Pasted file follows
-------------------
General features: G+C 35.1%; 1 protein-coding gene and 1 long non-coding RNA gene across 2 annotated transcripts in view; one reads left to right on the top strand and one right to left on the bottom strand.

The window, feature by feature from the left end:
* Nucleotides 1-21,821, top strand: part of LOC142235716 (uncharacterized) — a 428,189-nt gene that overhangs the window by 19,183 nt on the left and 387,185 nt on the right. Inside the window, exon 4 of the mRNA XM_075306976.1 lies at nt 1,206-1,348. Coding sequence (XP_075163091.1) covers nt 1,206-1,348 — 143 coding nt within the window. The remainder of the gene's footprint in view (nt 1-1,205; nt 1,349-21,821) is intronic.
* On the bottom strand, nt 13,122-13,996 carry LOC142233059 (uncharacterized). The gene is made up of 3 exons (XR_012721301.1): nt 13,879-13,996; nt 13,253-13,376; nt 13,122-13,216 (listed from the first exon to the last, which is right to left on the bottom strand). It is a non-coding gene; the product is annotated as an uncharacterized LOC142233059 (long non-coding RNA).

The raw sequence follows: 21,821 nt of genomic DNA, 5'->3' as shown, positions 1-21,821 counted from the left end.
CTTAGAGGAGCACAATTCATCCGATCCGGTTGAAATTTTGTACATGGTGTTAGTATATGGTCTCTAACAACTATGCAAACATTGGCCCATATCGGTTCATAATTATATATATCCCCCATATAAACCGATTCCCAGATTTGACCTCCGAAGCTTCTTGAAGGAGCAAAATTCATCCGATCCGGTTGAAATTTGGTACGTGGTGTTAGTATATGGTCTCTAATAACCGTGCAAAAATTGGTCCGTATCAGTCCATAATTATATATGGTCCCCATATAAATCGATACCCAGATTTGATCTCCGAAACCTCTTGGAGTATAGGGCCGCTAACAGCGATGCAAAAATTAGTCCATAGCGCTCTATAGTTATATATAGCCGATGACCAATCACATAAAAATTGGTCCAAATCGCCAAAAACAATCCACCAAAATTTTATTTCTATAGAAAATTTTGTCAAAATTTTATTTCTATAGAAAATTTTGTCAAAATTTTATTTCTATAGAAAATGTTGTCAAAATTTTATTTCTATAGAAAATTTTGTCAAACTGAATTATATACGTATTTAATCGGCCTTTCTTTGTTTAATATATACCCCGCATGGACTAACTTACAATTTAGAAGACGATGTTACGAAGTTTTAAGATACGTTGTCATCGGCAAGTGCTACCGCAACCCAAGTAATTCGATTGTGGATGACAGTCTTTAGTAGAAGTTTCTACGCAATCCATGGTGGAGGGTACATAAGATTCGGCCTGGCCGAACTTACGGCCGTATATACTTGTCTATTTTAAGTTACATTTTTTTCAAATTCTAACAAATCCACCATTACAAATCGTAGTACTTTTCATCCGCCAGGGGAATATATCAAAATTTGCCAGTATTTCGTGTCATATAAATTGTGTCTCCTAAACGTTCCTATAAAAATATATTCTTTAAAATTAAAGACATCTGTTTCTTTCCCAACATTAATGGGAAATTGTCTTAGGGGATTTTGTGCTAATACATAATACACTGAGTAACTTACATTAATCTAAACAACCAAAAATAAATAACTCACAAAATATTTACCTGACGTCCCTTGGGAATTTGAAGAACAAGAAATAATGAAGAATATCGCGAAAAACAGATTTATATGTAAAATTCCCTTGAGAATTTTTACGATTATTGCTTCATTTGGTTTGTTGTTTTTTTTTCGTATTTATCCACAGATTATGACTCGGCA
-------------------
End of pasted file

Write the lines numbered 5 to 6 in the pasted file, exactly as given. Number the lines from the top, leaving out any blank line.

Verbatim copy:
The raw sequence follows: 21,821 nt of genomic DNA, 5'->3' as shown, positions 1-21,821 counted from the left end.
CTTAGAGGAGCACAATTCATCCGATCCGGTTGAAATTTTGTACATGGTGTTAGTATATGGTCTCTAACAACTATGCAAACATTGGCCCATATCGGTTCATAATTATATATATCCCCCATATAAACCGATTCCCAGATTTGACCTCCGAAGCTTCTTGAAGGAGCAAAATTCATCCGATCCGGTTGAAATTTGGTACGTGGTGTTAGTATATGGTCTCTAATAACCGTGCAAAAATTGGTCCGTATCAGTCCATAATTATATATGGTCCCCATATAAATCGATACCCAGATTTGATCTCCGAAACCTCTTGGAGTATAGGGCCGCTAACAGCGATGCAAAAATTAGTCCATAGCGCTCTATAGTTATATATAGCCGATGACCAATCACATAAAAATTGGTCCAAATCGCCAAAAACAATCCACCAAAATTTTATTTCTATAGAAAATTTTGTCAAAATTTTATTTCTATAGAAAATTTTGTCAAAATTTTATTTCTATAGAAAATGTTGTCAAAATTTTATTTCTATAGAAAATTTTGTCAAACTGAATTATATACGTATTTAATCGGCCTTTCTTTGTTTAATATATACCCCGCATGGACTAACTTACAATTTAGAAGACGATGTTACGAAGTTTTAAGATACGTTGTCATCGGCAAGTGCTACCGCAACCCAAGTAATTCGATTGTGGATGACAGTCTTTAGTAGAAGTTTCTACGCAATCCATGGTGGAGGGTACATAAGATTCGGCCTGGCCGAACTTACGGCCGTATATACTTGTCTATTTTAAGTTACATTTTTTTCAAATTCTAACAAATCCACCATTACAAATCGTAGTACTTTTCATCCGCCAGGGGAATATATCAAAATTTGCCAGTATTTCGTGTCATATAAATTGTGTCTCCTAAACGTTCCTATAAAAATATATTCTTTAAAATTAAAGACATCTGTTTCTTTCCCAACATTAATGGGAAATTGTCTTAGGGGATTTTGTGCTAATACATAATACACTGAGTAACTTACATTAATCTAAACAACCAAAAATAAATAACTCACAAAATATTTACCTGACGTCCCTTGGGAATTTGAAGAACAAGAAATAATGAAGAATATCGCGAAAAACAGATTTATATGTAAAATTCCCTTGAGAATTTTTACGATTATTGCTTCATTTGGTTTGTTGTTTTTTTTTCGTATTTATCCACAGATTATGACTCGGCA